NEC Quiz: Article 400, Part 2 of a Series

by Mark Lamendola

Quiz Questions

Code Quiz: Article 400

Based on the 2014 NEC

Questions and answers written by Mark Lamendola, who has worked as a master electrician, electrical inspector, and design engineer. Mark is an IEEE Senior Member, and the Code article author for Codebookcity.com. Since 1996, he has been writing National Electrical Code articles for electrical trade magazines and has an extensive portfolio of hundreds of NEC articles.

Article 400 is the first Article in Chapter 4. But unlike some other 00 Articles, it doesn't lay out its Chapter (4) or serve as an introduction to it. Future revisions of the NEC may start numbering Articles at 1, which is where we actually start numbering things when we count them. The 00 designation would be an explanatory Article for that Chapter. No doubt, this is a long way off. In the meantime, we have this taxonomical error and we just have to live with it.

We last left off with a quesetion about Table 400.4, which is pretty big even by NEC standards. Let's begin by asking about another table.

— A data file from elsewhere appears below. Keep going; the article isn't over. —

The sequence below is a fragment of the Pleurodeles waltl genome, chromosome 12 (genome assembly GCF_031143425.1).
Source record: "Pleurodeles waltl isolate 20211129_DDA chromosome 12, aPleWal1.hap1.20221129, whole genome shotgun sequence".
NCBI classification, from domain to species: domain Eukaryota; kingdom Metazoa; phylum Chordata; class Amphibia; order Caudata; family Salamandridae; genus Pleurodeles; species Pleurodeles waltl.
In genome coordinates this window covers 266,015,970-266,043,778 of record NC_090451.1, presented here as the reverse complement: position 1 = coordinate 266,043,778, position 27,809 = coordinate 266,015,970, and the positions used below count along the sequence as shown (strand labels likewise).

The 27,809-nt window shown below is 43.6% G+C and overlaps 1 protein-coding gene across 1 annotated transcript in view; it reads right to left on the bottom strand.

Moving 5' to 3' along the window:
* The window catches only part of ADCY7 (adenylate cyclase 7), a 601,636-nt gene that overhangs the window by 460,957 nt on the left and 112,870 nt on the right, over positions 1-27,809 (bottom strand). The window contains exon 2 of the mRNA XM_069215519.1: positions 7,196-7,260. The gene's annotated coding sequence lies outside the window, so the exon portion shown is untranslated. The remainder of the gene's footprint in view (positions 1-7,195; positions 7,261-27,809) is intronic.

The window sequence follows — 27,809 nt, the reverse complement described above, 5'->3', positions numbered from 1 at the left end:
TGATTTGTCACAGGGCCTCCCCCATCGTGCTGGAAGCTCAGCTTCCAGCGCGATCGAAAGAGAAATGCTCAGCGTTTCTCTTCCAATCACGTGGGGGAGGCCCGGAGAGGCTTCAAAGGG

1. You can use them to connect individual fixtures, where the cord would run a short distance from a box to the fixture. You can't run them from (for example) the distribution panel to the fixture because that would be using them as a substitute for fixed wiring [400.8(1)].

  2. You can't run it through the window [4008(2)]. Remember, this isn't a portable cord for a temporary hookup such as to power your drill while you work on the fence outside that window (even then, through the window is problematic).
  3. Yes, it really matters. In that space, rodents could chew the cable. You cannot run flexible cord in a suspended ceiling [400.8(5)]. Back in the mid-1990s, when I was an electrical maintenance manager for Frigidaire, some "we don't know the NEC" types wired up our new maintance lights exactly this way and I made them redo it.
  4. No, you don't. In fact, you can't run flexible cords in any kind of raceway [400.8(6)].
  5. There are seven of them. The seventh is the same old "Where subject to damage" that you find repeated for just about any wiring method throughout Chapter 3.

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